Monday, 8 November 2010
Horsley on dandyism
An astute comment from a reader on a previous post here at the Chronicles got Lord Bassington-Bassington thinking more about dandyism.
More precisely, on the enormous difference between the dandy as envisioned by brand-obsessed fashion victims and the vision of that arch-dandy Sebastian Horsley, whom His Lordship had the pleasure of seeing in action when he (Mr. Horsley, that is, not His Lordship) introduced Current 93's concert in London this summer.
These passages are culled from Mr. Horsley's autobiography, Dandy in the Underworld, one of the most interesting autobiographies His Lordship can recall reading. It is essential material for anyone with the slightest interest in dandyism. And anyone else for that matter. For how can anyone resist a chapter with a title like "Mein Camp?"
Mr Brummell was the original and most celebrated dandy but he was no hero of mine. He was so refined that I do not regard him as a dandy at all. I am more concerned with style than breeding. And the key is to dress in such as style that you would attract attention at a Liberace concert.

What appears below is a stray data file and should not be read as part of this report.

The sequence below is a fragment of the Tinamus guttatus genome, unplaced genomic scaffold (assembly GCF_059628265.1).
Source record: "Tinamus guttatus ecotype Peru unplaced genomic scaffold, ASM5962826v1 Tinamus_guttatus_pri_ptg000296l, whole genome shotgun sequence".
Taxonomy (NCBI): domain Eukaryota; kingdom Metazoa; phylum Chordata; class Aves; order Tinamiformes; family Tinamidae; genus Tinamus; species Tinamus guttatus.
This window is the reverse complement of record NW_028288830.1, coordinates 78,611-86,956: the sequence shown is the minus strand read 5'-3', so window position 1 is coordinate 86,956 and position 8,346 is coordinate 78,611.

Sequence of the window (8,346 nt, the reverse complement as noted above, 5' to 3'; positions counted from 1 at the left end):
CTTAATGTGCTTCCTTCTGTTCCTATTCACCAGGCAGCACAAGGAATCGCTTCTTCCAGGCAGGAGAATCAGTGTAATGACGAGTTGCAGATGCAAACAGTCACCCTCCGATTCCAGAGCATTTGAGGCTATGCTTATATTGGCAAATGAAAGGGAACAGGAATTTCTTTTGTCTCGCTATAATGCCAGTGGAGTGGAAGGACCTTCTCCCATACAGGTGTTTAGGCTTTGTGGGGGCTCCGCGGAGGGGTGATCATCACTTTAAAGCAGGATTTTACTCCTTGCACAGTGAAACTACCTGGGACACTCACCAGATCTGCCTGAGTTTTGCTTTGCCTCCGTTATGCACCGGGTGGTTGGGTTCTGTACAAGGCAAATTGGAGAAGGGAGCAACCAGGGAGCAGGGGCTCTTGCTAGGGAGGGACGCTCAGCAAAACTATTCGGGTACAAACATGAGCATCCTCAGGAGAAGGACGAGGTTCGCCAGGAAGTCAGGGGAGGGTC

When it comes to dress, it takes a strong man to be an extrovert. A true dandy needs complete conviction that he is right; the views of the rest of the world simply don’t matter. ’If someone looks at you, you are not well dressed,’ Mr Brummell tells us. But then Mr Brummel would say that; prissily precise, he was essentially a conformist. True dandyism is rebellious. The real dandy wants to make people look, be shocked by, and even a little scared by the subversion which his clothes stand for.
And yet, dandyism is social, human and intellectual. It is not a suit of clothes walking about by itself. Clothes are merely a part – they may even be the least important part of the personality of the dandy. Dandyism isn’t image encrusted with flourishes. It’s a way of stripping yourself to your true self. You can only judge the style by the content and you can only reach the content through the style.
Being a dandy is a condition rather than a profession. It is a defence against suffering and a celebration of life. It is not fashion, it is not wealth, it is not beauty. It is a shield and a sword and a crown – all pulled out of the dressing up box in the attic of the imagination. Dandyism is a lie which reveals the truth and the truth is that we are who we pretend to be.
Rest in peace, Mr. Horsley. It feels good to know that you suceeded in defining dandyism to such a degree that there's little point in us lesser mortals even trying.